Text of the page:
Top medicine articles for April 2014

A collection of some interesting medical articles published recently:

Vitamin D supplements are taken by nearly half of American adults. Low levels of vitamin D are a result, not a cause, of poor health. Therefore, supplement may not help -- Vitamin D supplement sales increased more than 10-fold, from $24 million in 2002 to $605 million in 2011 (US data)

"Is Your Stethoscope Going to Join Typewriter in the Storage Closet?" - However, you can't listen to lungs with ultrasound.

Coffee Hydrates as Well as Water - Study defined moderate intake of coffee as 4 cups per day.

Caramel color: The health risk that may be in your soda (no real caramel there, it's 4-MeI). Artificial caramel coloring contains a potentially carcinogenic chemical called 4-methylimidazole (4-MeI). Caramel color is the single most used food coloring in the world

Older adults with impaired hearing may have a faster rate of "brain shrinkage" as they age

For preventing colds, frequent hand washing came out on top (review study)

Whole Foods Bans Produce Grown With Sludge made from municipal waste and feces/urine "biosolids"

Study: Children's Vitamins Contain Far More Than Recommended Amounts (except vitamin D)

Adrenal "Incidentalomas" May Increase Cardiovascular Risk - Follow-up and clinical monitoring may be indicated.

Are Dietary FODMAPs a Cause of Irritable Bowel Syndrome? (Fermentable, Oligo-, Di-, Monosaccharides, And Polyols). IBS symptoms improved with a diet low in short-chain carbohydrates (FODMAPs - fructose, lactose, polyol sweeteners) -- Fodmaps are sugars that draw water into GI tract (fermentable oligosaccharides, disaccharides, monosacch, polyols)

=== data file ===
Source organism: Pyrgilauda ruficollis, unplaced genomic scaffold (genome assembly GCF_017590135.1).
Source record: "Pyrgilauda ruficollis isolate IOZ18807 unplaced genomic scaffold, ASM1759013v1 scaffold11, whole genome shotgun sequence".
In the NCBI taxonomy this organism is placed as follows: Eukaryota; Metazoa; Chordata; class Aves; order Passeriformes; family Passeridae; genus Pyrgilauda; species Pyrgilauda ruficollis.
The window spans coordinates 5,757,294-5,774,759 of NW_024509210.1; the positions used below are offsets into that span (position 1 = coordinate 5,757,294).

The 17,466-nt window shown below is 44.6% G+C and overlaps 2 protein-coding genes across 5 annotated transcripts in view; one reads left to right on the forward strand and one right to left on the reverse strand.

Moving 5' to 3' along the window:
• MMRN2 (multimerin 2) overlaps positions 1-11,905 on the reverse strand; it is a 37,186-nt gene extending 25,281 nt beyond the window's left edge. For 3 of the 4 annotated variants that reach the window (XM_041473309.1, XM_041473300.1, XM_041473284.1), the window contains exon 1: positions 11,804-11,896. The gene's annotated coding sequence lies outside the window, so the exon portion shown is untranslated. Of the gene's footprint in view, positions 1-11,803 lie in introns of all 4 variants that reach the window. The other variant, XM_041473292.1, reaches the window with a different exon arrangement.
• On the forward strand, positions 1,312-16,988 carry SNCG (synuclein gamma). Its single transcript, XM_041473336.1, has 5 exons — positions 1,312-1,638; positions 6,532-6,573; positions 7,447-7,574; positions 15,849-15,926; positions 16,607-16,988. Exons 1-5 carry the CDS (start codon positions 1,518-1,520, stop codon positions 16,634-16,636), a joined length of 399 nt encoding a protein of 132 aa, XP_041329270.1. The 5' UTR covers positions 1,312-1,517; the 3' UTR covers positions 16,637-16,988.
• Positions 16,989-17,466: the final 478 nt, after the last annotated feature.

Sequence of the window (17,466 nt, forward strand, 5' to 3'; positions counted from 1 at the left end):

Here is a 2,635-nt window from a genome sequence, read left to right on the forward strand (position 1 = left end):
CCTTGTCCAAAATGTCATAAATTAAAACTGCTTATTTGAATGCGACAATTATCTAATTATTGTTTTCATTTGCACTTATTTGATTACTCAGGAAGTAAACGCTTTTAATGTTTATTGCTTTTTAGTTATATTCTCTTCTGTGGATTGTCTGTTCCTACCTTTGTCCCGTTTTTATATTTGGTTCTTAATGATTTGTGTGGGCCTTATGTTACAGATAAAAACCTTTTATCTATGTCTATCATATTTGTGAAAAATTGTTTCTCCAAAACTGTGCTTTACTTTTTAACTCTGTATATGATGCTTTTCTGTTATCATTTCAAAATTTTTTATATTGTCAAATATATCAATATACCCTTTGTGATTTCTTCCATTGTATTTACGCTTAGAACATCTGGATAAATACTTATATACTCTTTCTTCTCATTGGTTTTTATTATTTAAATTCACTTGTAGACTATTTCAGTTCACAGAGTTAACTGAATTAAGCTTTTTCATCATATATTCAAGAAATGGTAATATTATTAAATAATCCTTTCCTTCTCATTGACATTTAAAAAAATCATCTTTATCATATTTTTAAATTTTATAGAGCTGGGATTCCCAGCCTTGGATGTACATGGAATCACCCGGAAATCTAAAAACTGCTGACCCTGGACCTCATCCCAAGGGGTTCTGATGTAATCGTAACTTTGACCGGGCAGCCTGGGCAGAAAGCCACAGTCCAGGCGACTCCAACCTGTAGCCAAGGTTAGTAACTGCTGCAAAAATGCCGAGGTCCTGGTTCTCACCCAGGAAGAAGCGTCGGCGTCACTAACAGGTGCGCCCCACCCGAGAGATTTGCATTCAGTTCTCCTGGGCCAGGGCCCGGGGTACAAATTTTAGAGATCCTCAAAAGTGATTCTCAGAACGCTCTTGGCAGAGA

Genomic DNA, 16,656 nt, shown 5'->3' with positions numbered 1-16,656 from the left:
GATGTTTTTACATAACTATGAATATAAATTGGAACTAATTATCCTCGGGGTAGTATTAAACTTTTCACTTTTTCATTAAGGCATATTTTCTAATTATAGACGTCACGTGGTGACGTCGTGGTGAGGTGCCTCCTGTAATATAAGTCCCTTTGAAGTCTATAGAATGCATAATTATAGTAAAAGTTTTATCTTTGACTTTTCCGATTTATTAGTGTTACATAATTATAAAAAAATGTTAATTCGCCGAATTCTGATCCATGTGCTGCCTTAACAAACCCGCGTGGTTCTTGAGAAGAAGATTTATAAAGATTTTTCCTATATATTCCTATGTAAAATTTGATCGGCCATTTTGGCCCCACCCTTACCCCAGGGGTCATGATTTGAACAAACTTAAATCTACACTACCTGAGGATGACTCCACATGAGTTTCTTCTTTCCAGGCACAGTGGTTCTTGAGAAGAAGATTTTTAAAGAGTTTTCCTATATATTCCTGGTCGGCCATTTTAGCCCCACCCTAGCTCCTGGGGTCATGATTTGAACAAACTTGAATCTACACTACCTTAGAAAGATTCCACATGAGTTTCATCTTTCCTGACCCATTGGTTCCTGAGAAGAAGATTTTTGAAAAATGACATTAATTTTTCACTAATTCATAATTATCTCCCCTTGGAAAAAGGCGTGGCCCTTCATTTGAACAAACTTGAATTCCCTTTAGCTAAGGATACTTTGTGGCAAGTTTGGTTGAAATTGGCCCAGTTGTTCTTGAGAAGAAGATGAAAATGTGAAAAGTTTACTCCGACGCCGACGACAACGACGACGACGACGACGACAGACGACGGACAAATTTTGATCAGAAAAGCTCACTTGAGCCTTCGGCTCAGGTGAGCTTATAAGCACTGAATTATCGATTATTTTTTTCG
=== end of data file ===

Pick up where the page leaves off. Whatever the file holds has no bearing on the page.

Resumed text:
Pesticide Byproduct Linked to Alzheimer's Disease (DDT metabolite)

We Are Giving Ourselves Cancer: CTs, once rare, are now routine. One in 10 Americans undergo a CT scan every year. 3-5% of all future cancers may result from exposure to medical imaging. A single CT scan exposes a patient to amount of radiation that epidemiologic evidence shows can be cancer-causing. Radiation doses of CT scans are 100 to 1,000 times higher than conventional X-rays (depends on the type of scan)

The articles were selected from Twitter and my RSS subscriptions. Please feel free to send suggestions for articles to clinicalcases AT and you will receive acknowledgement in the next edition of this publication.

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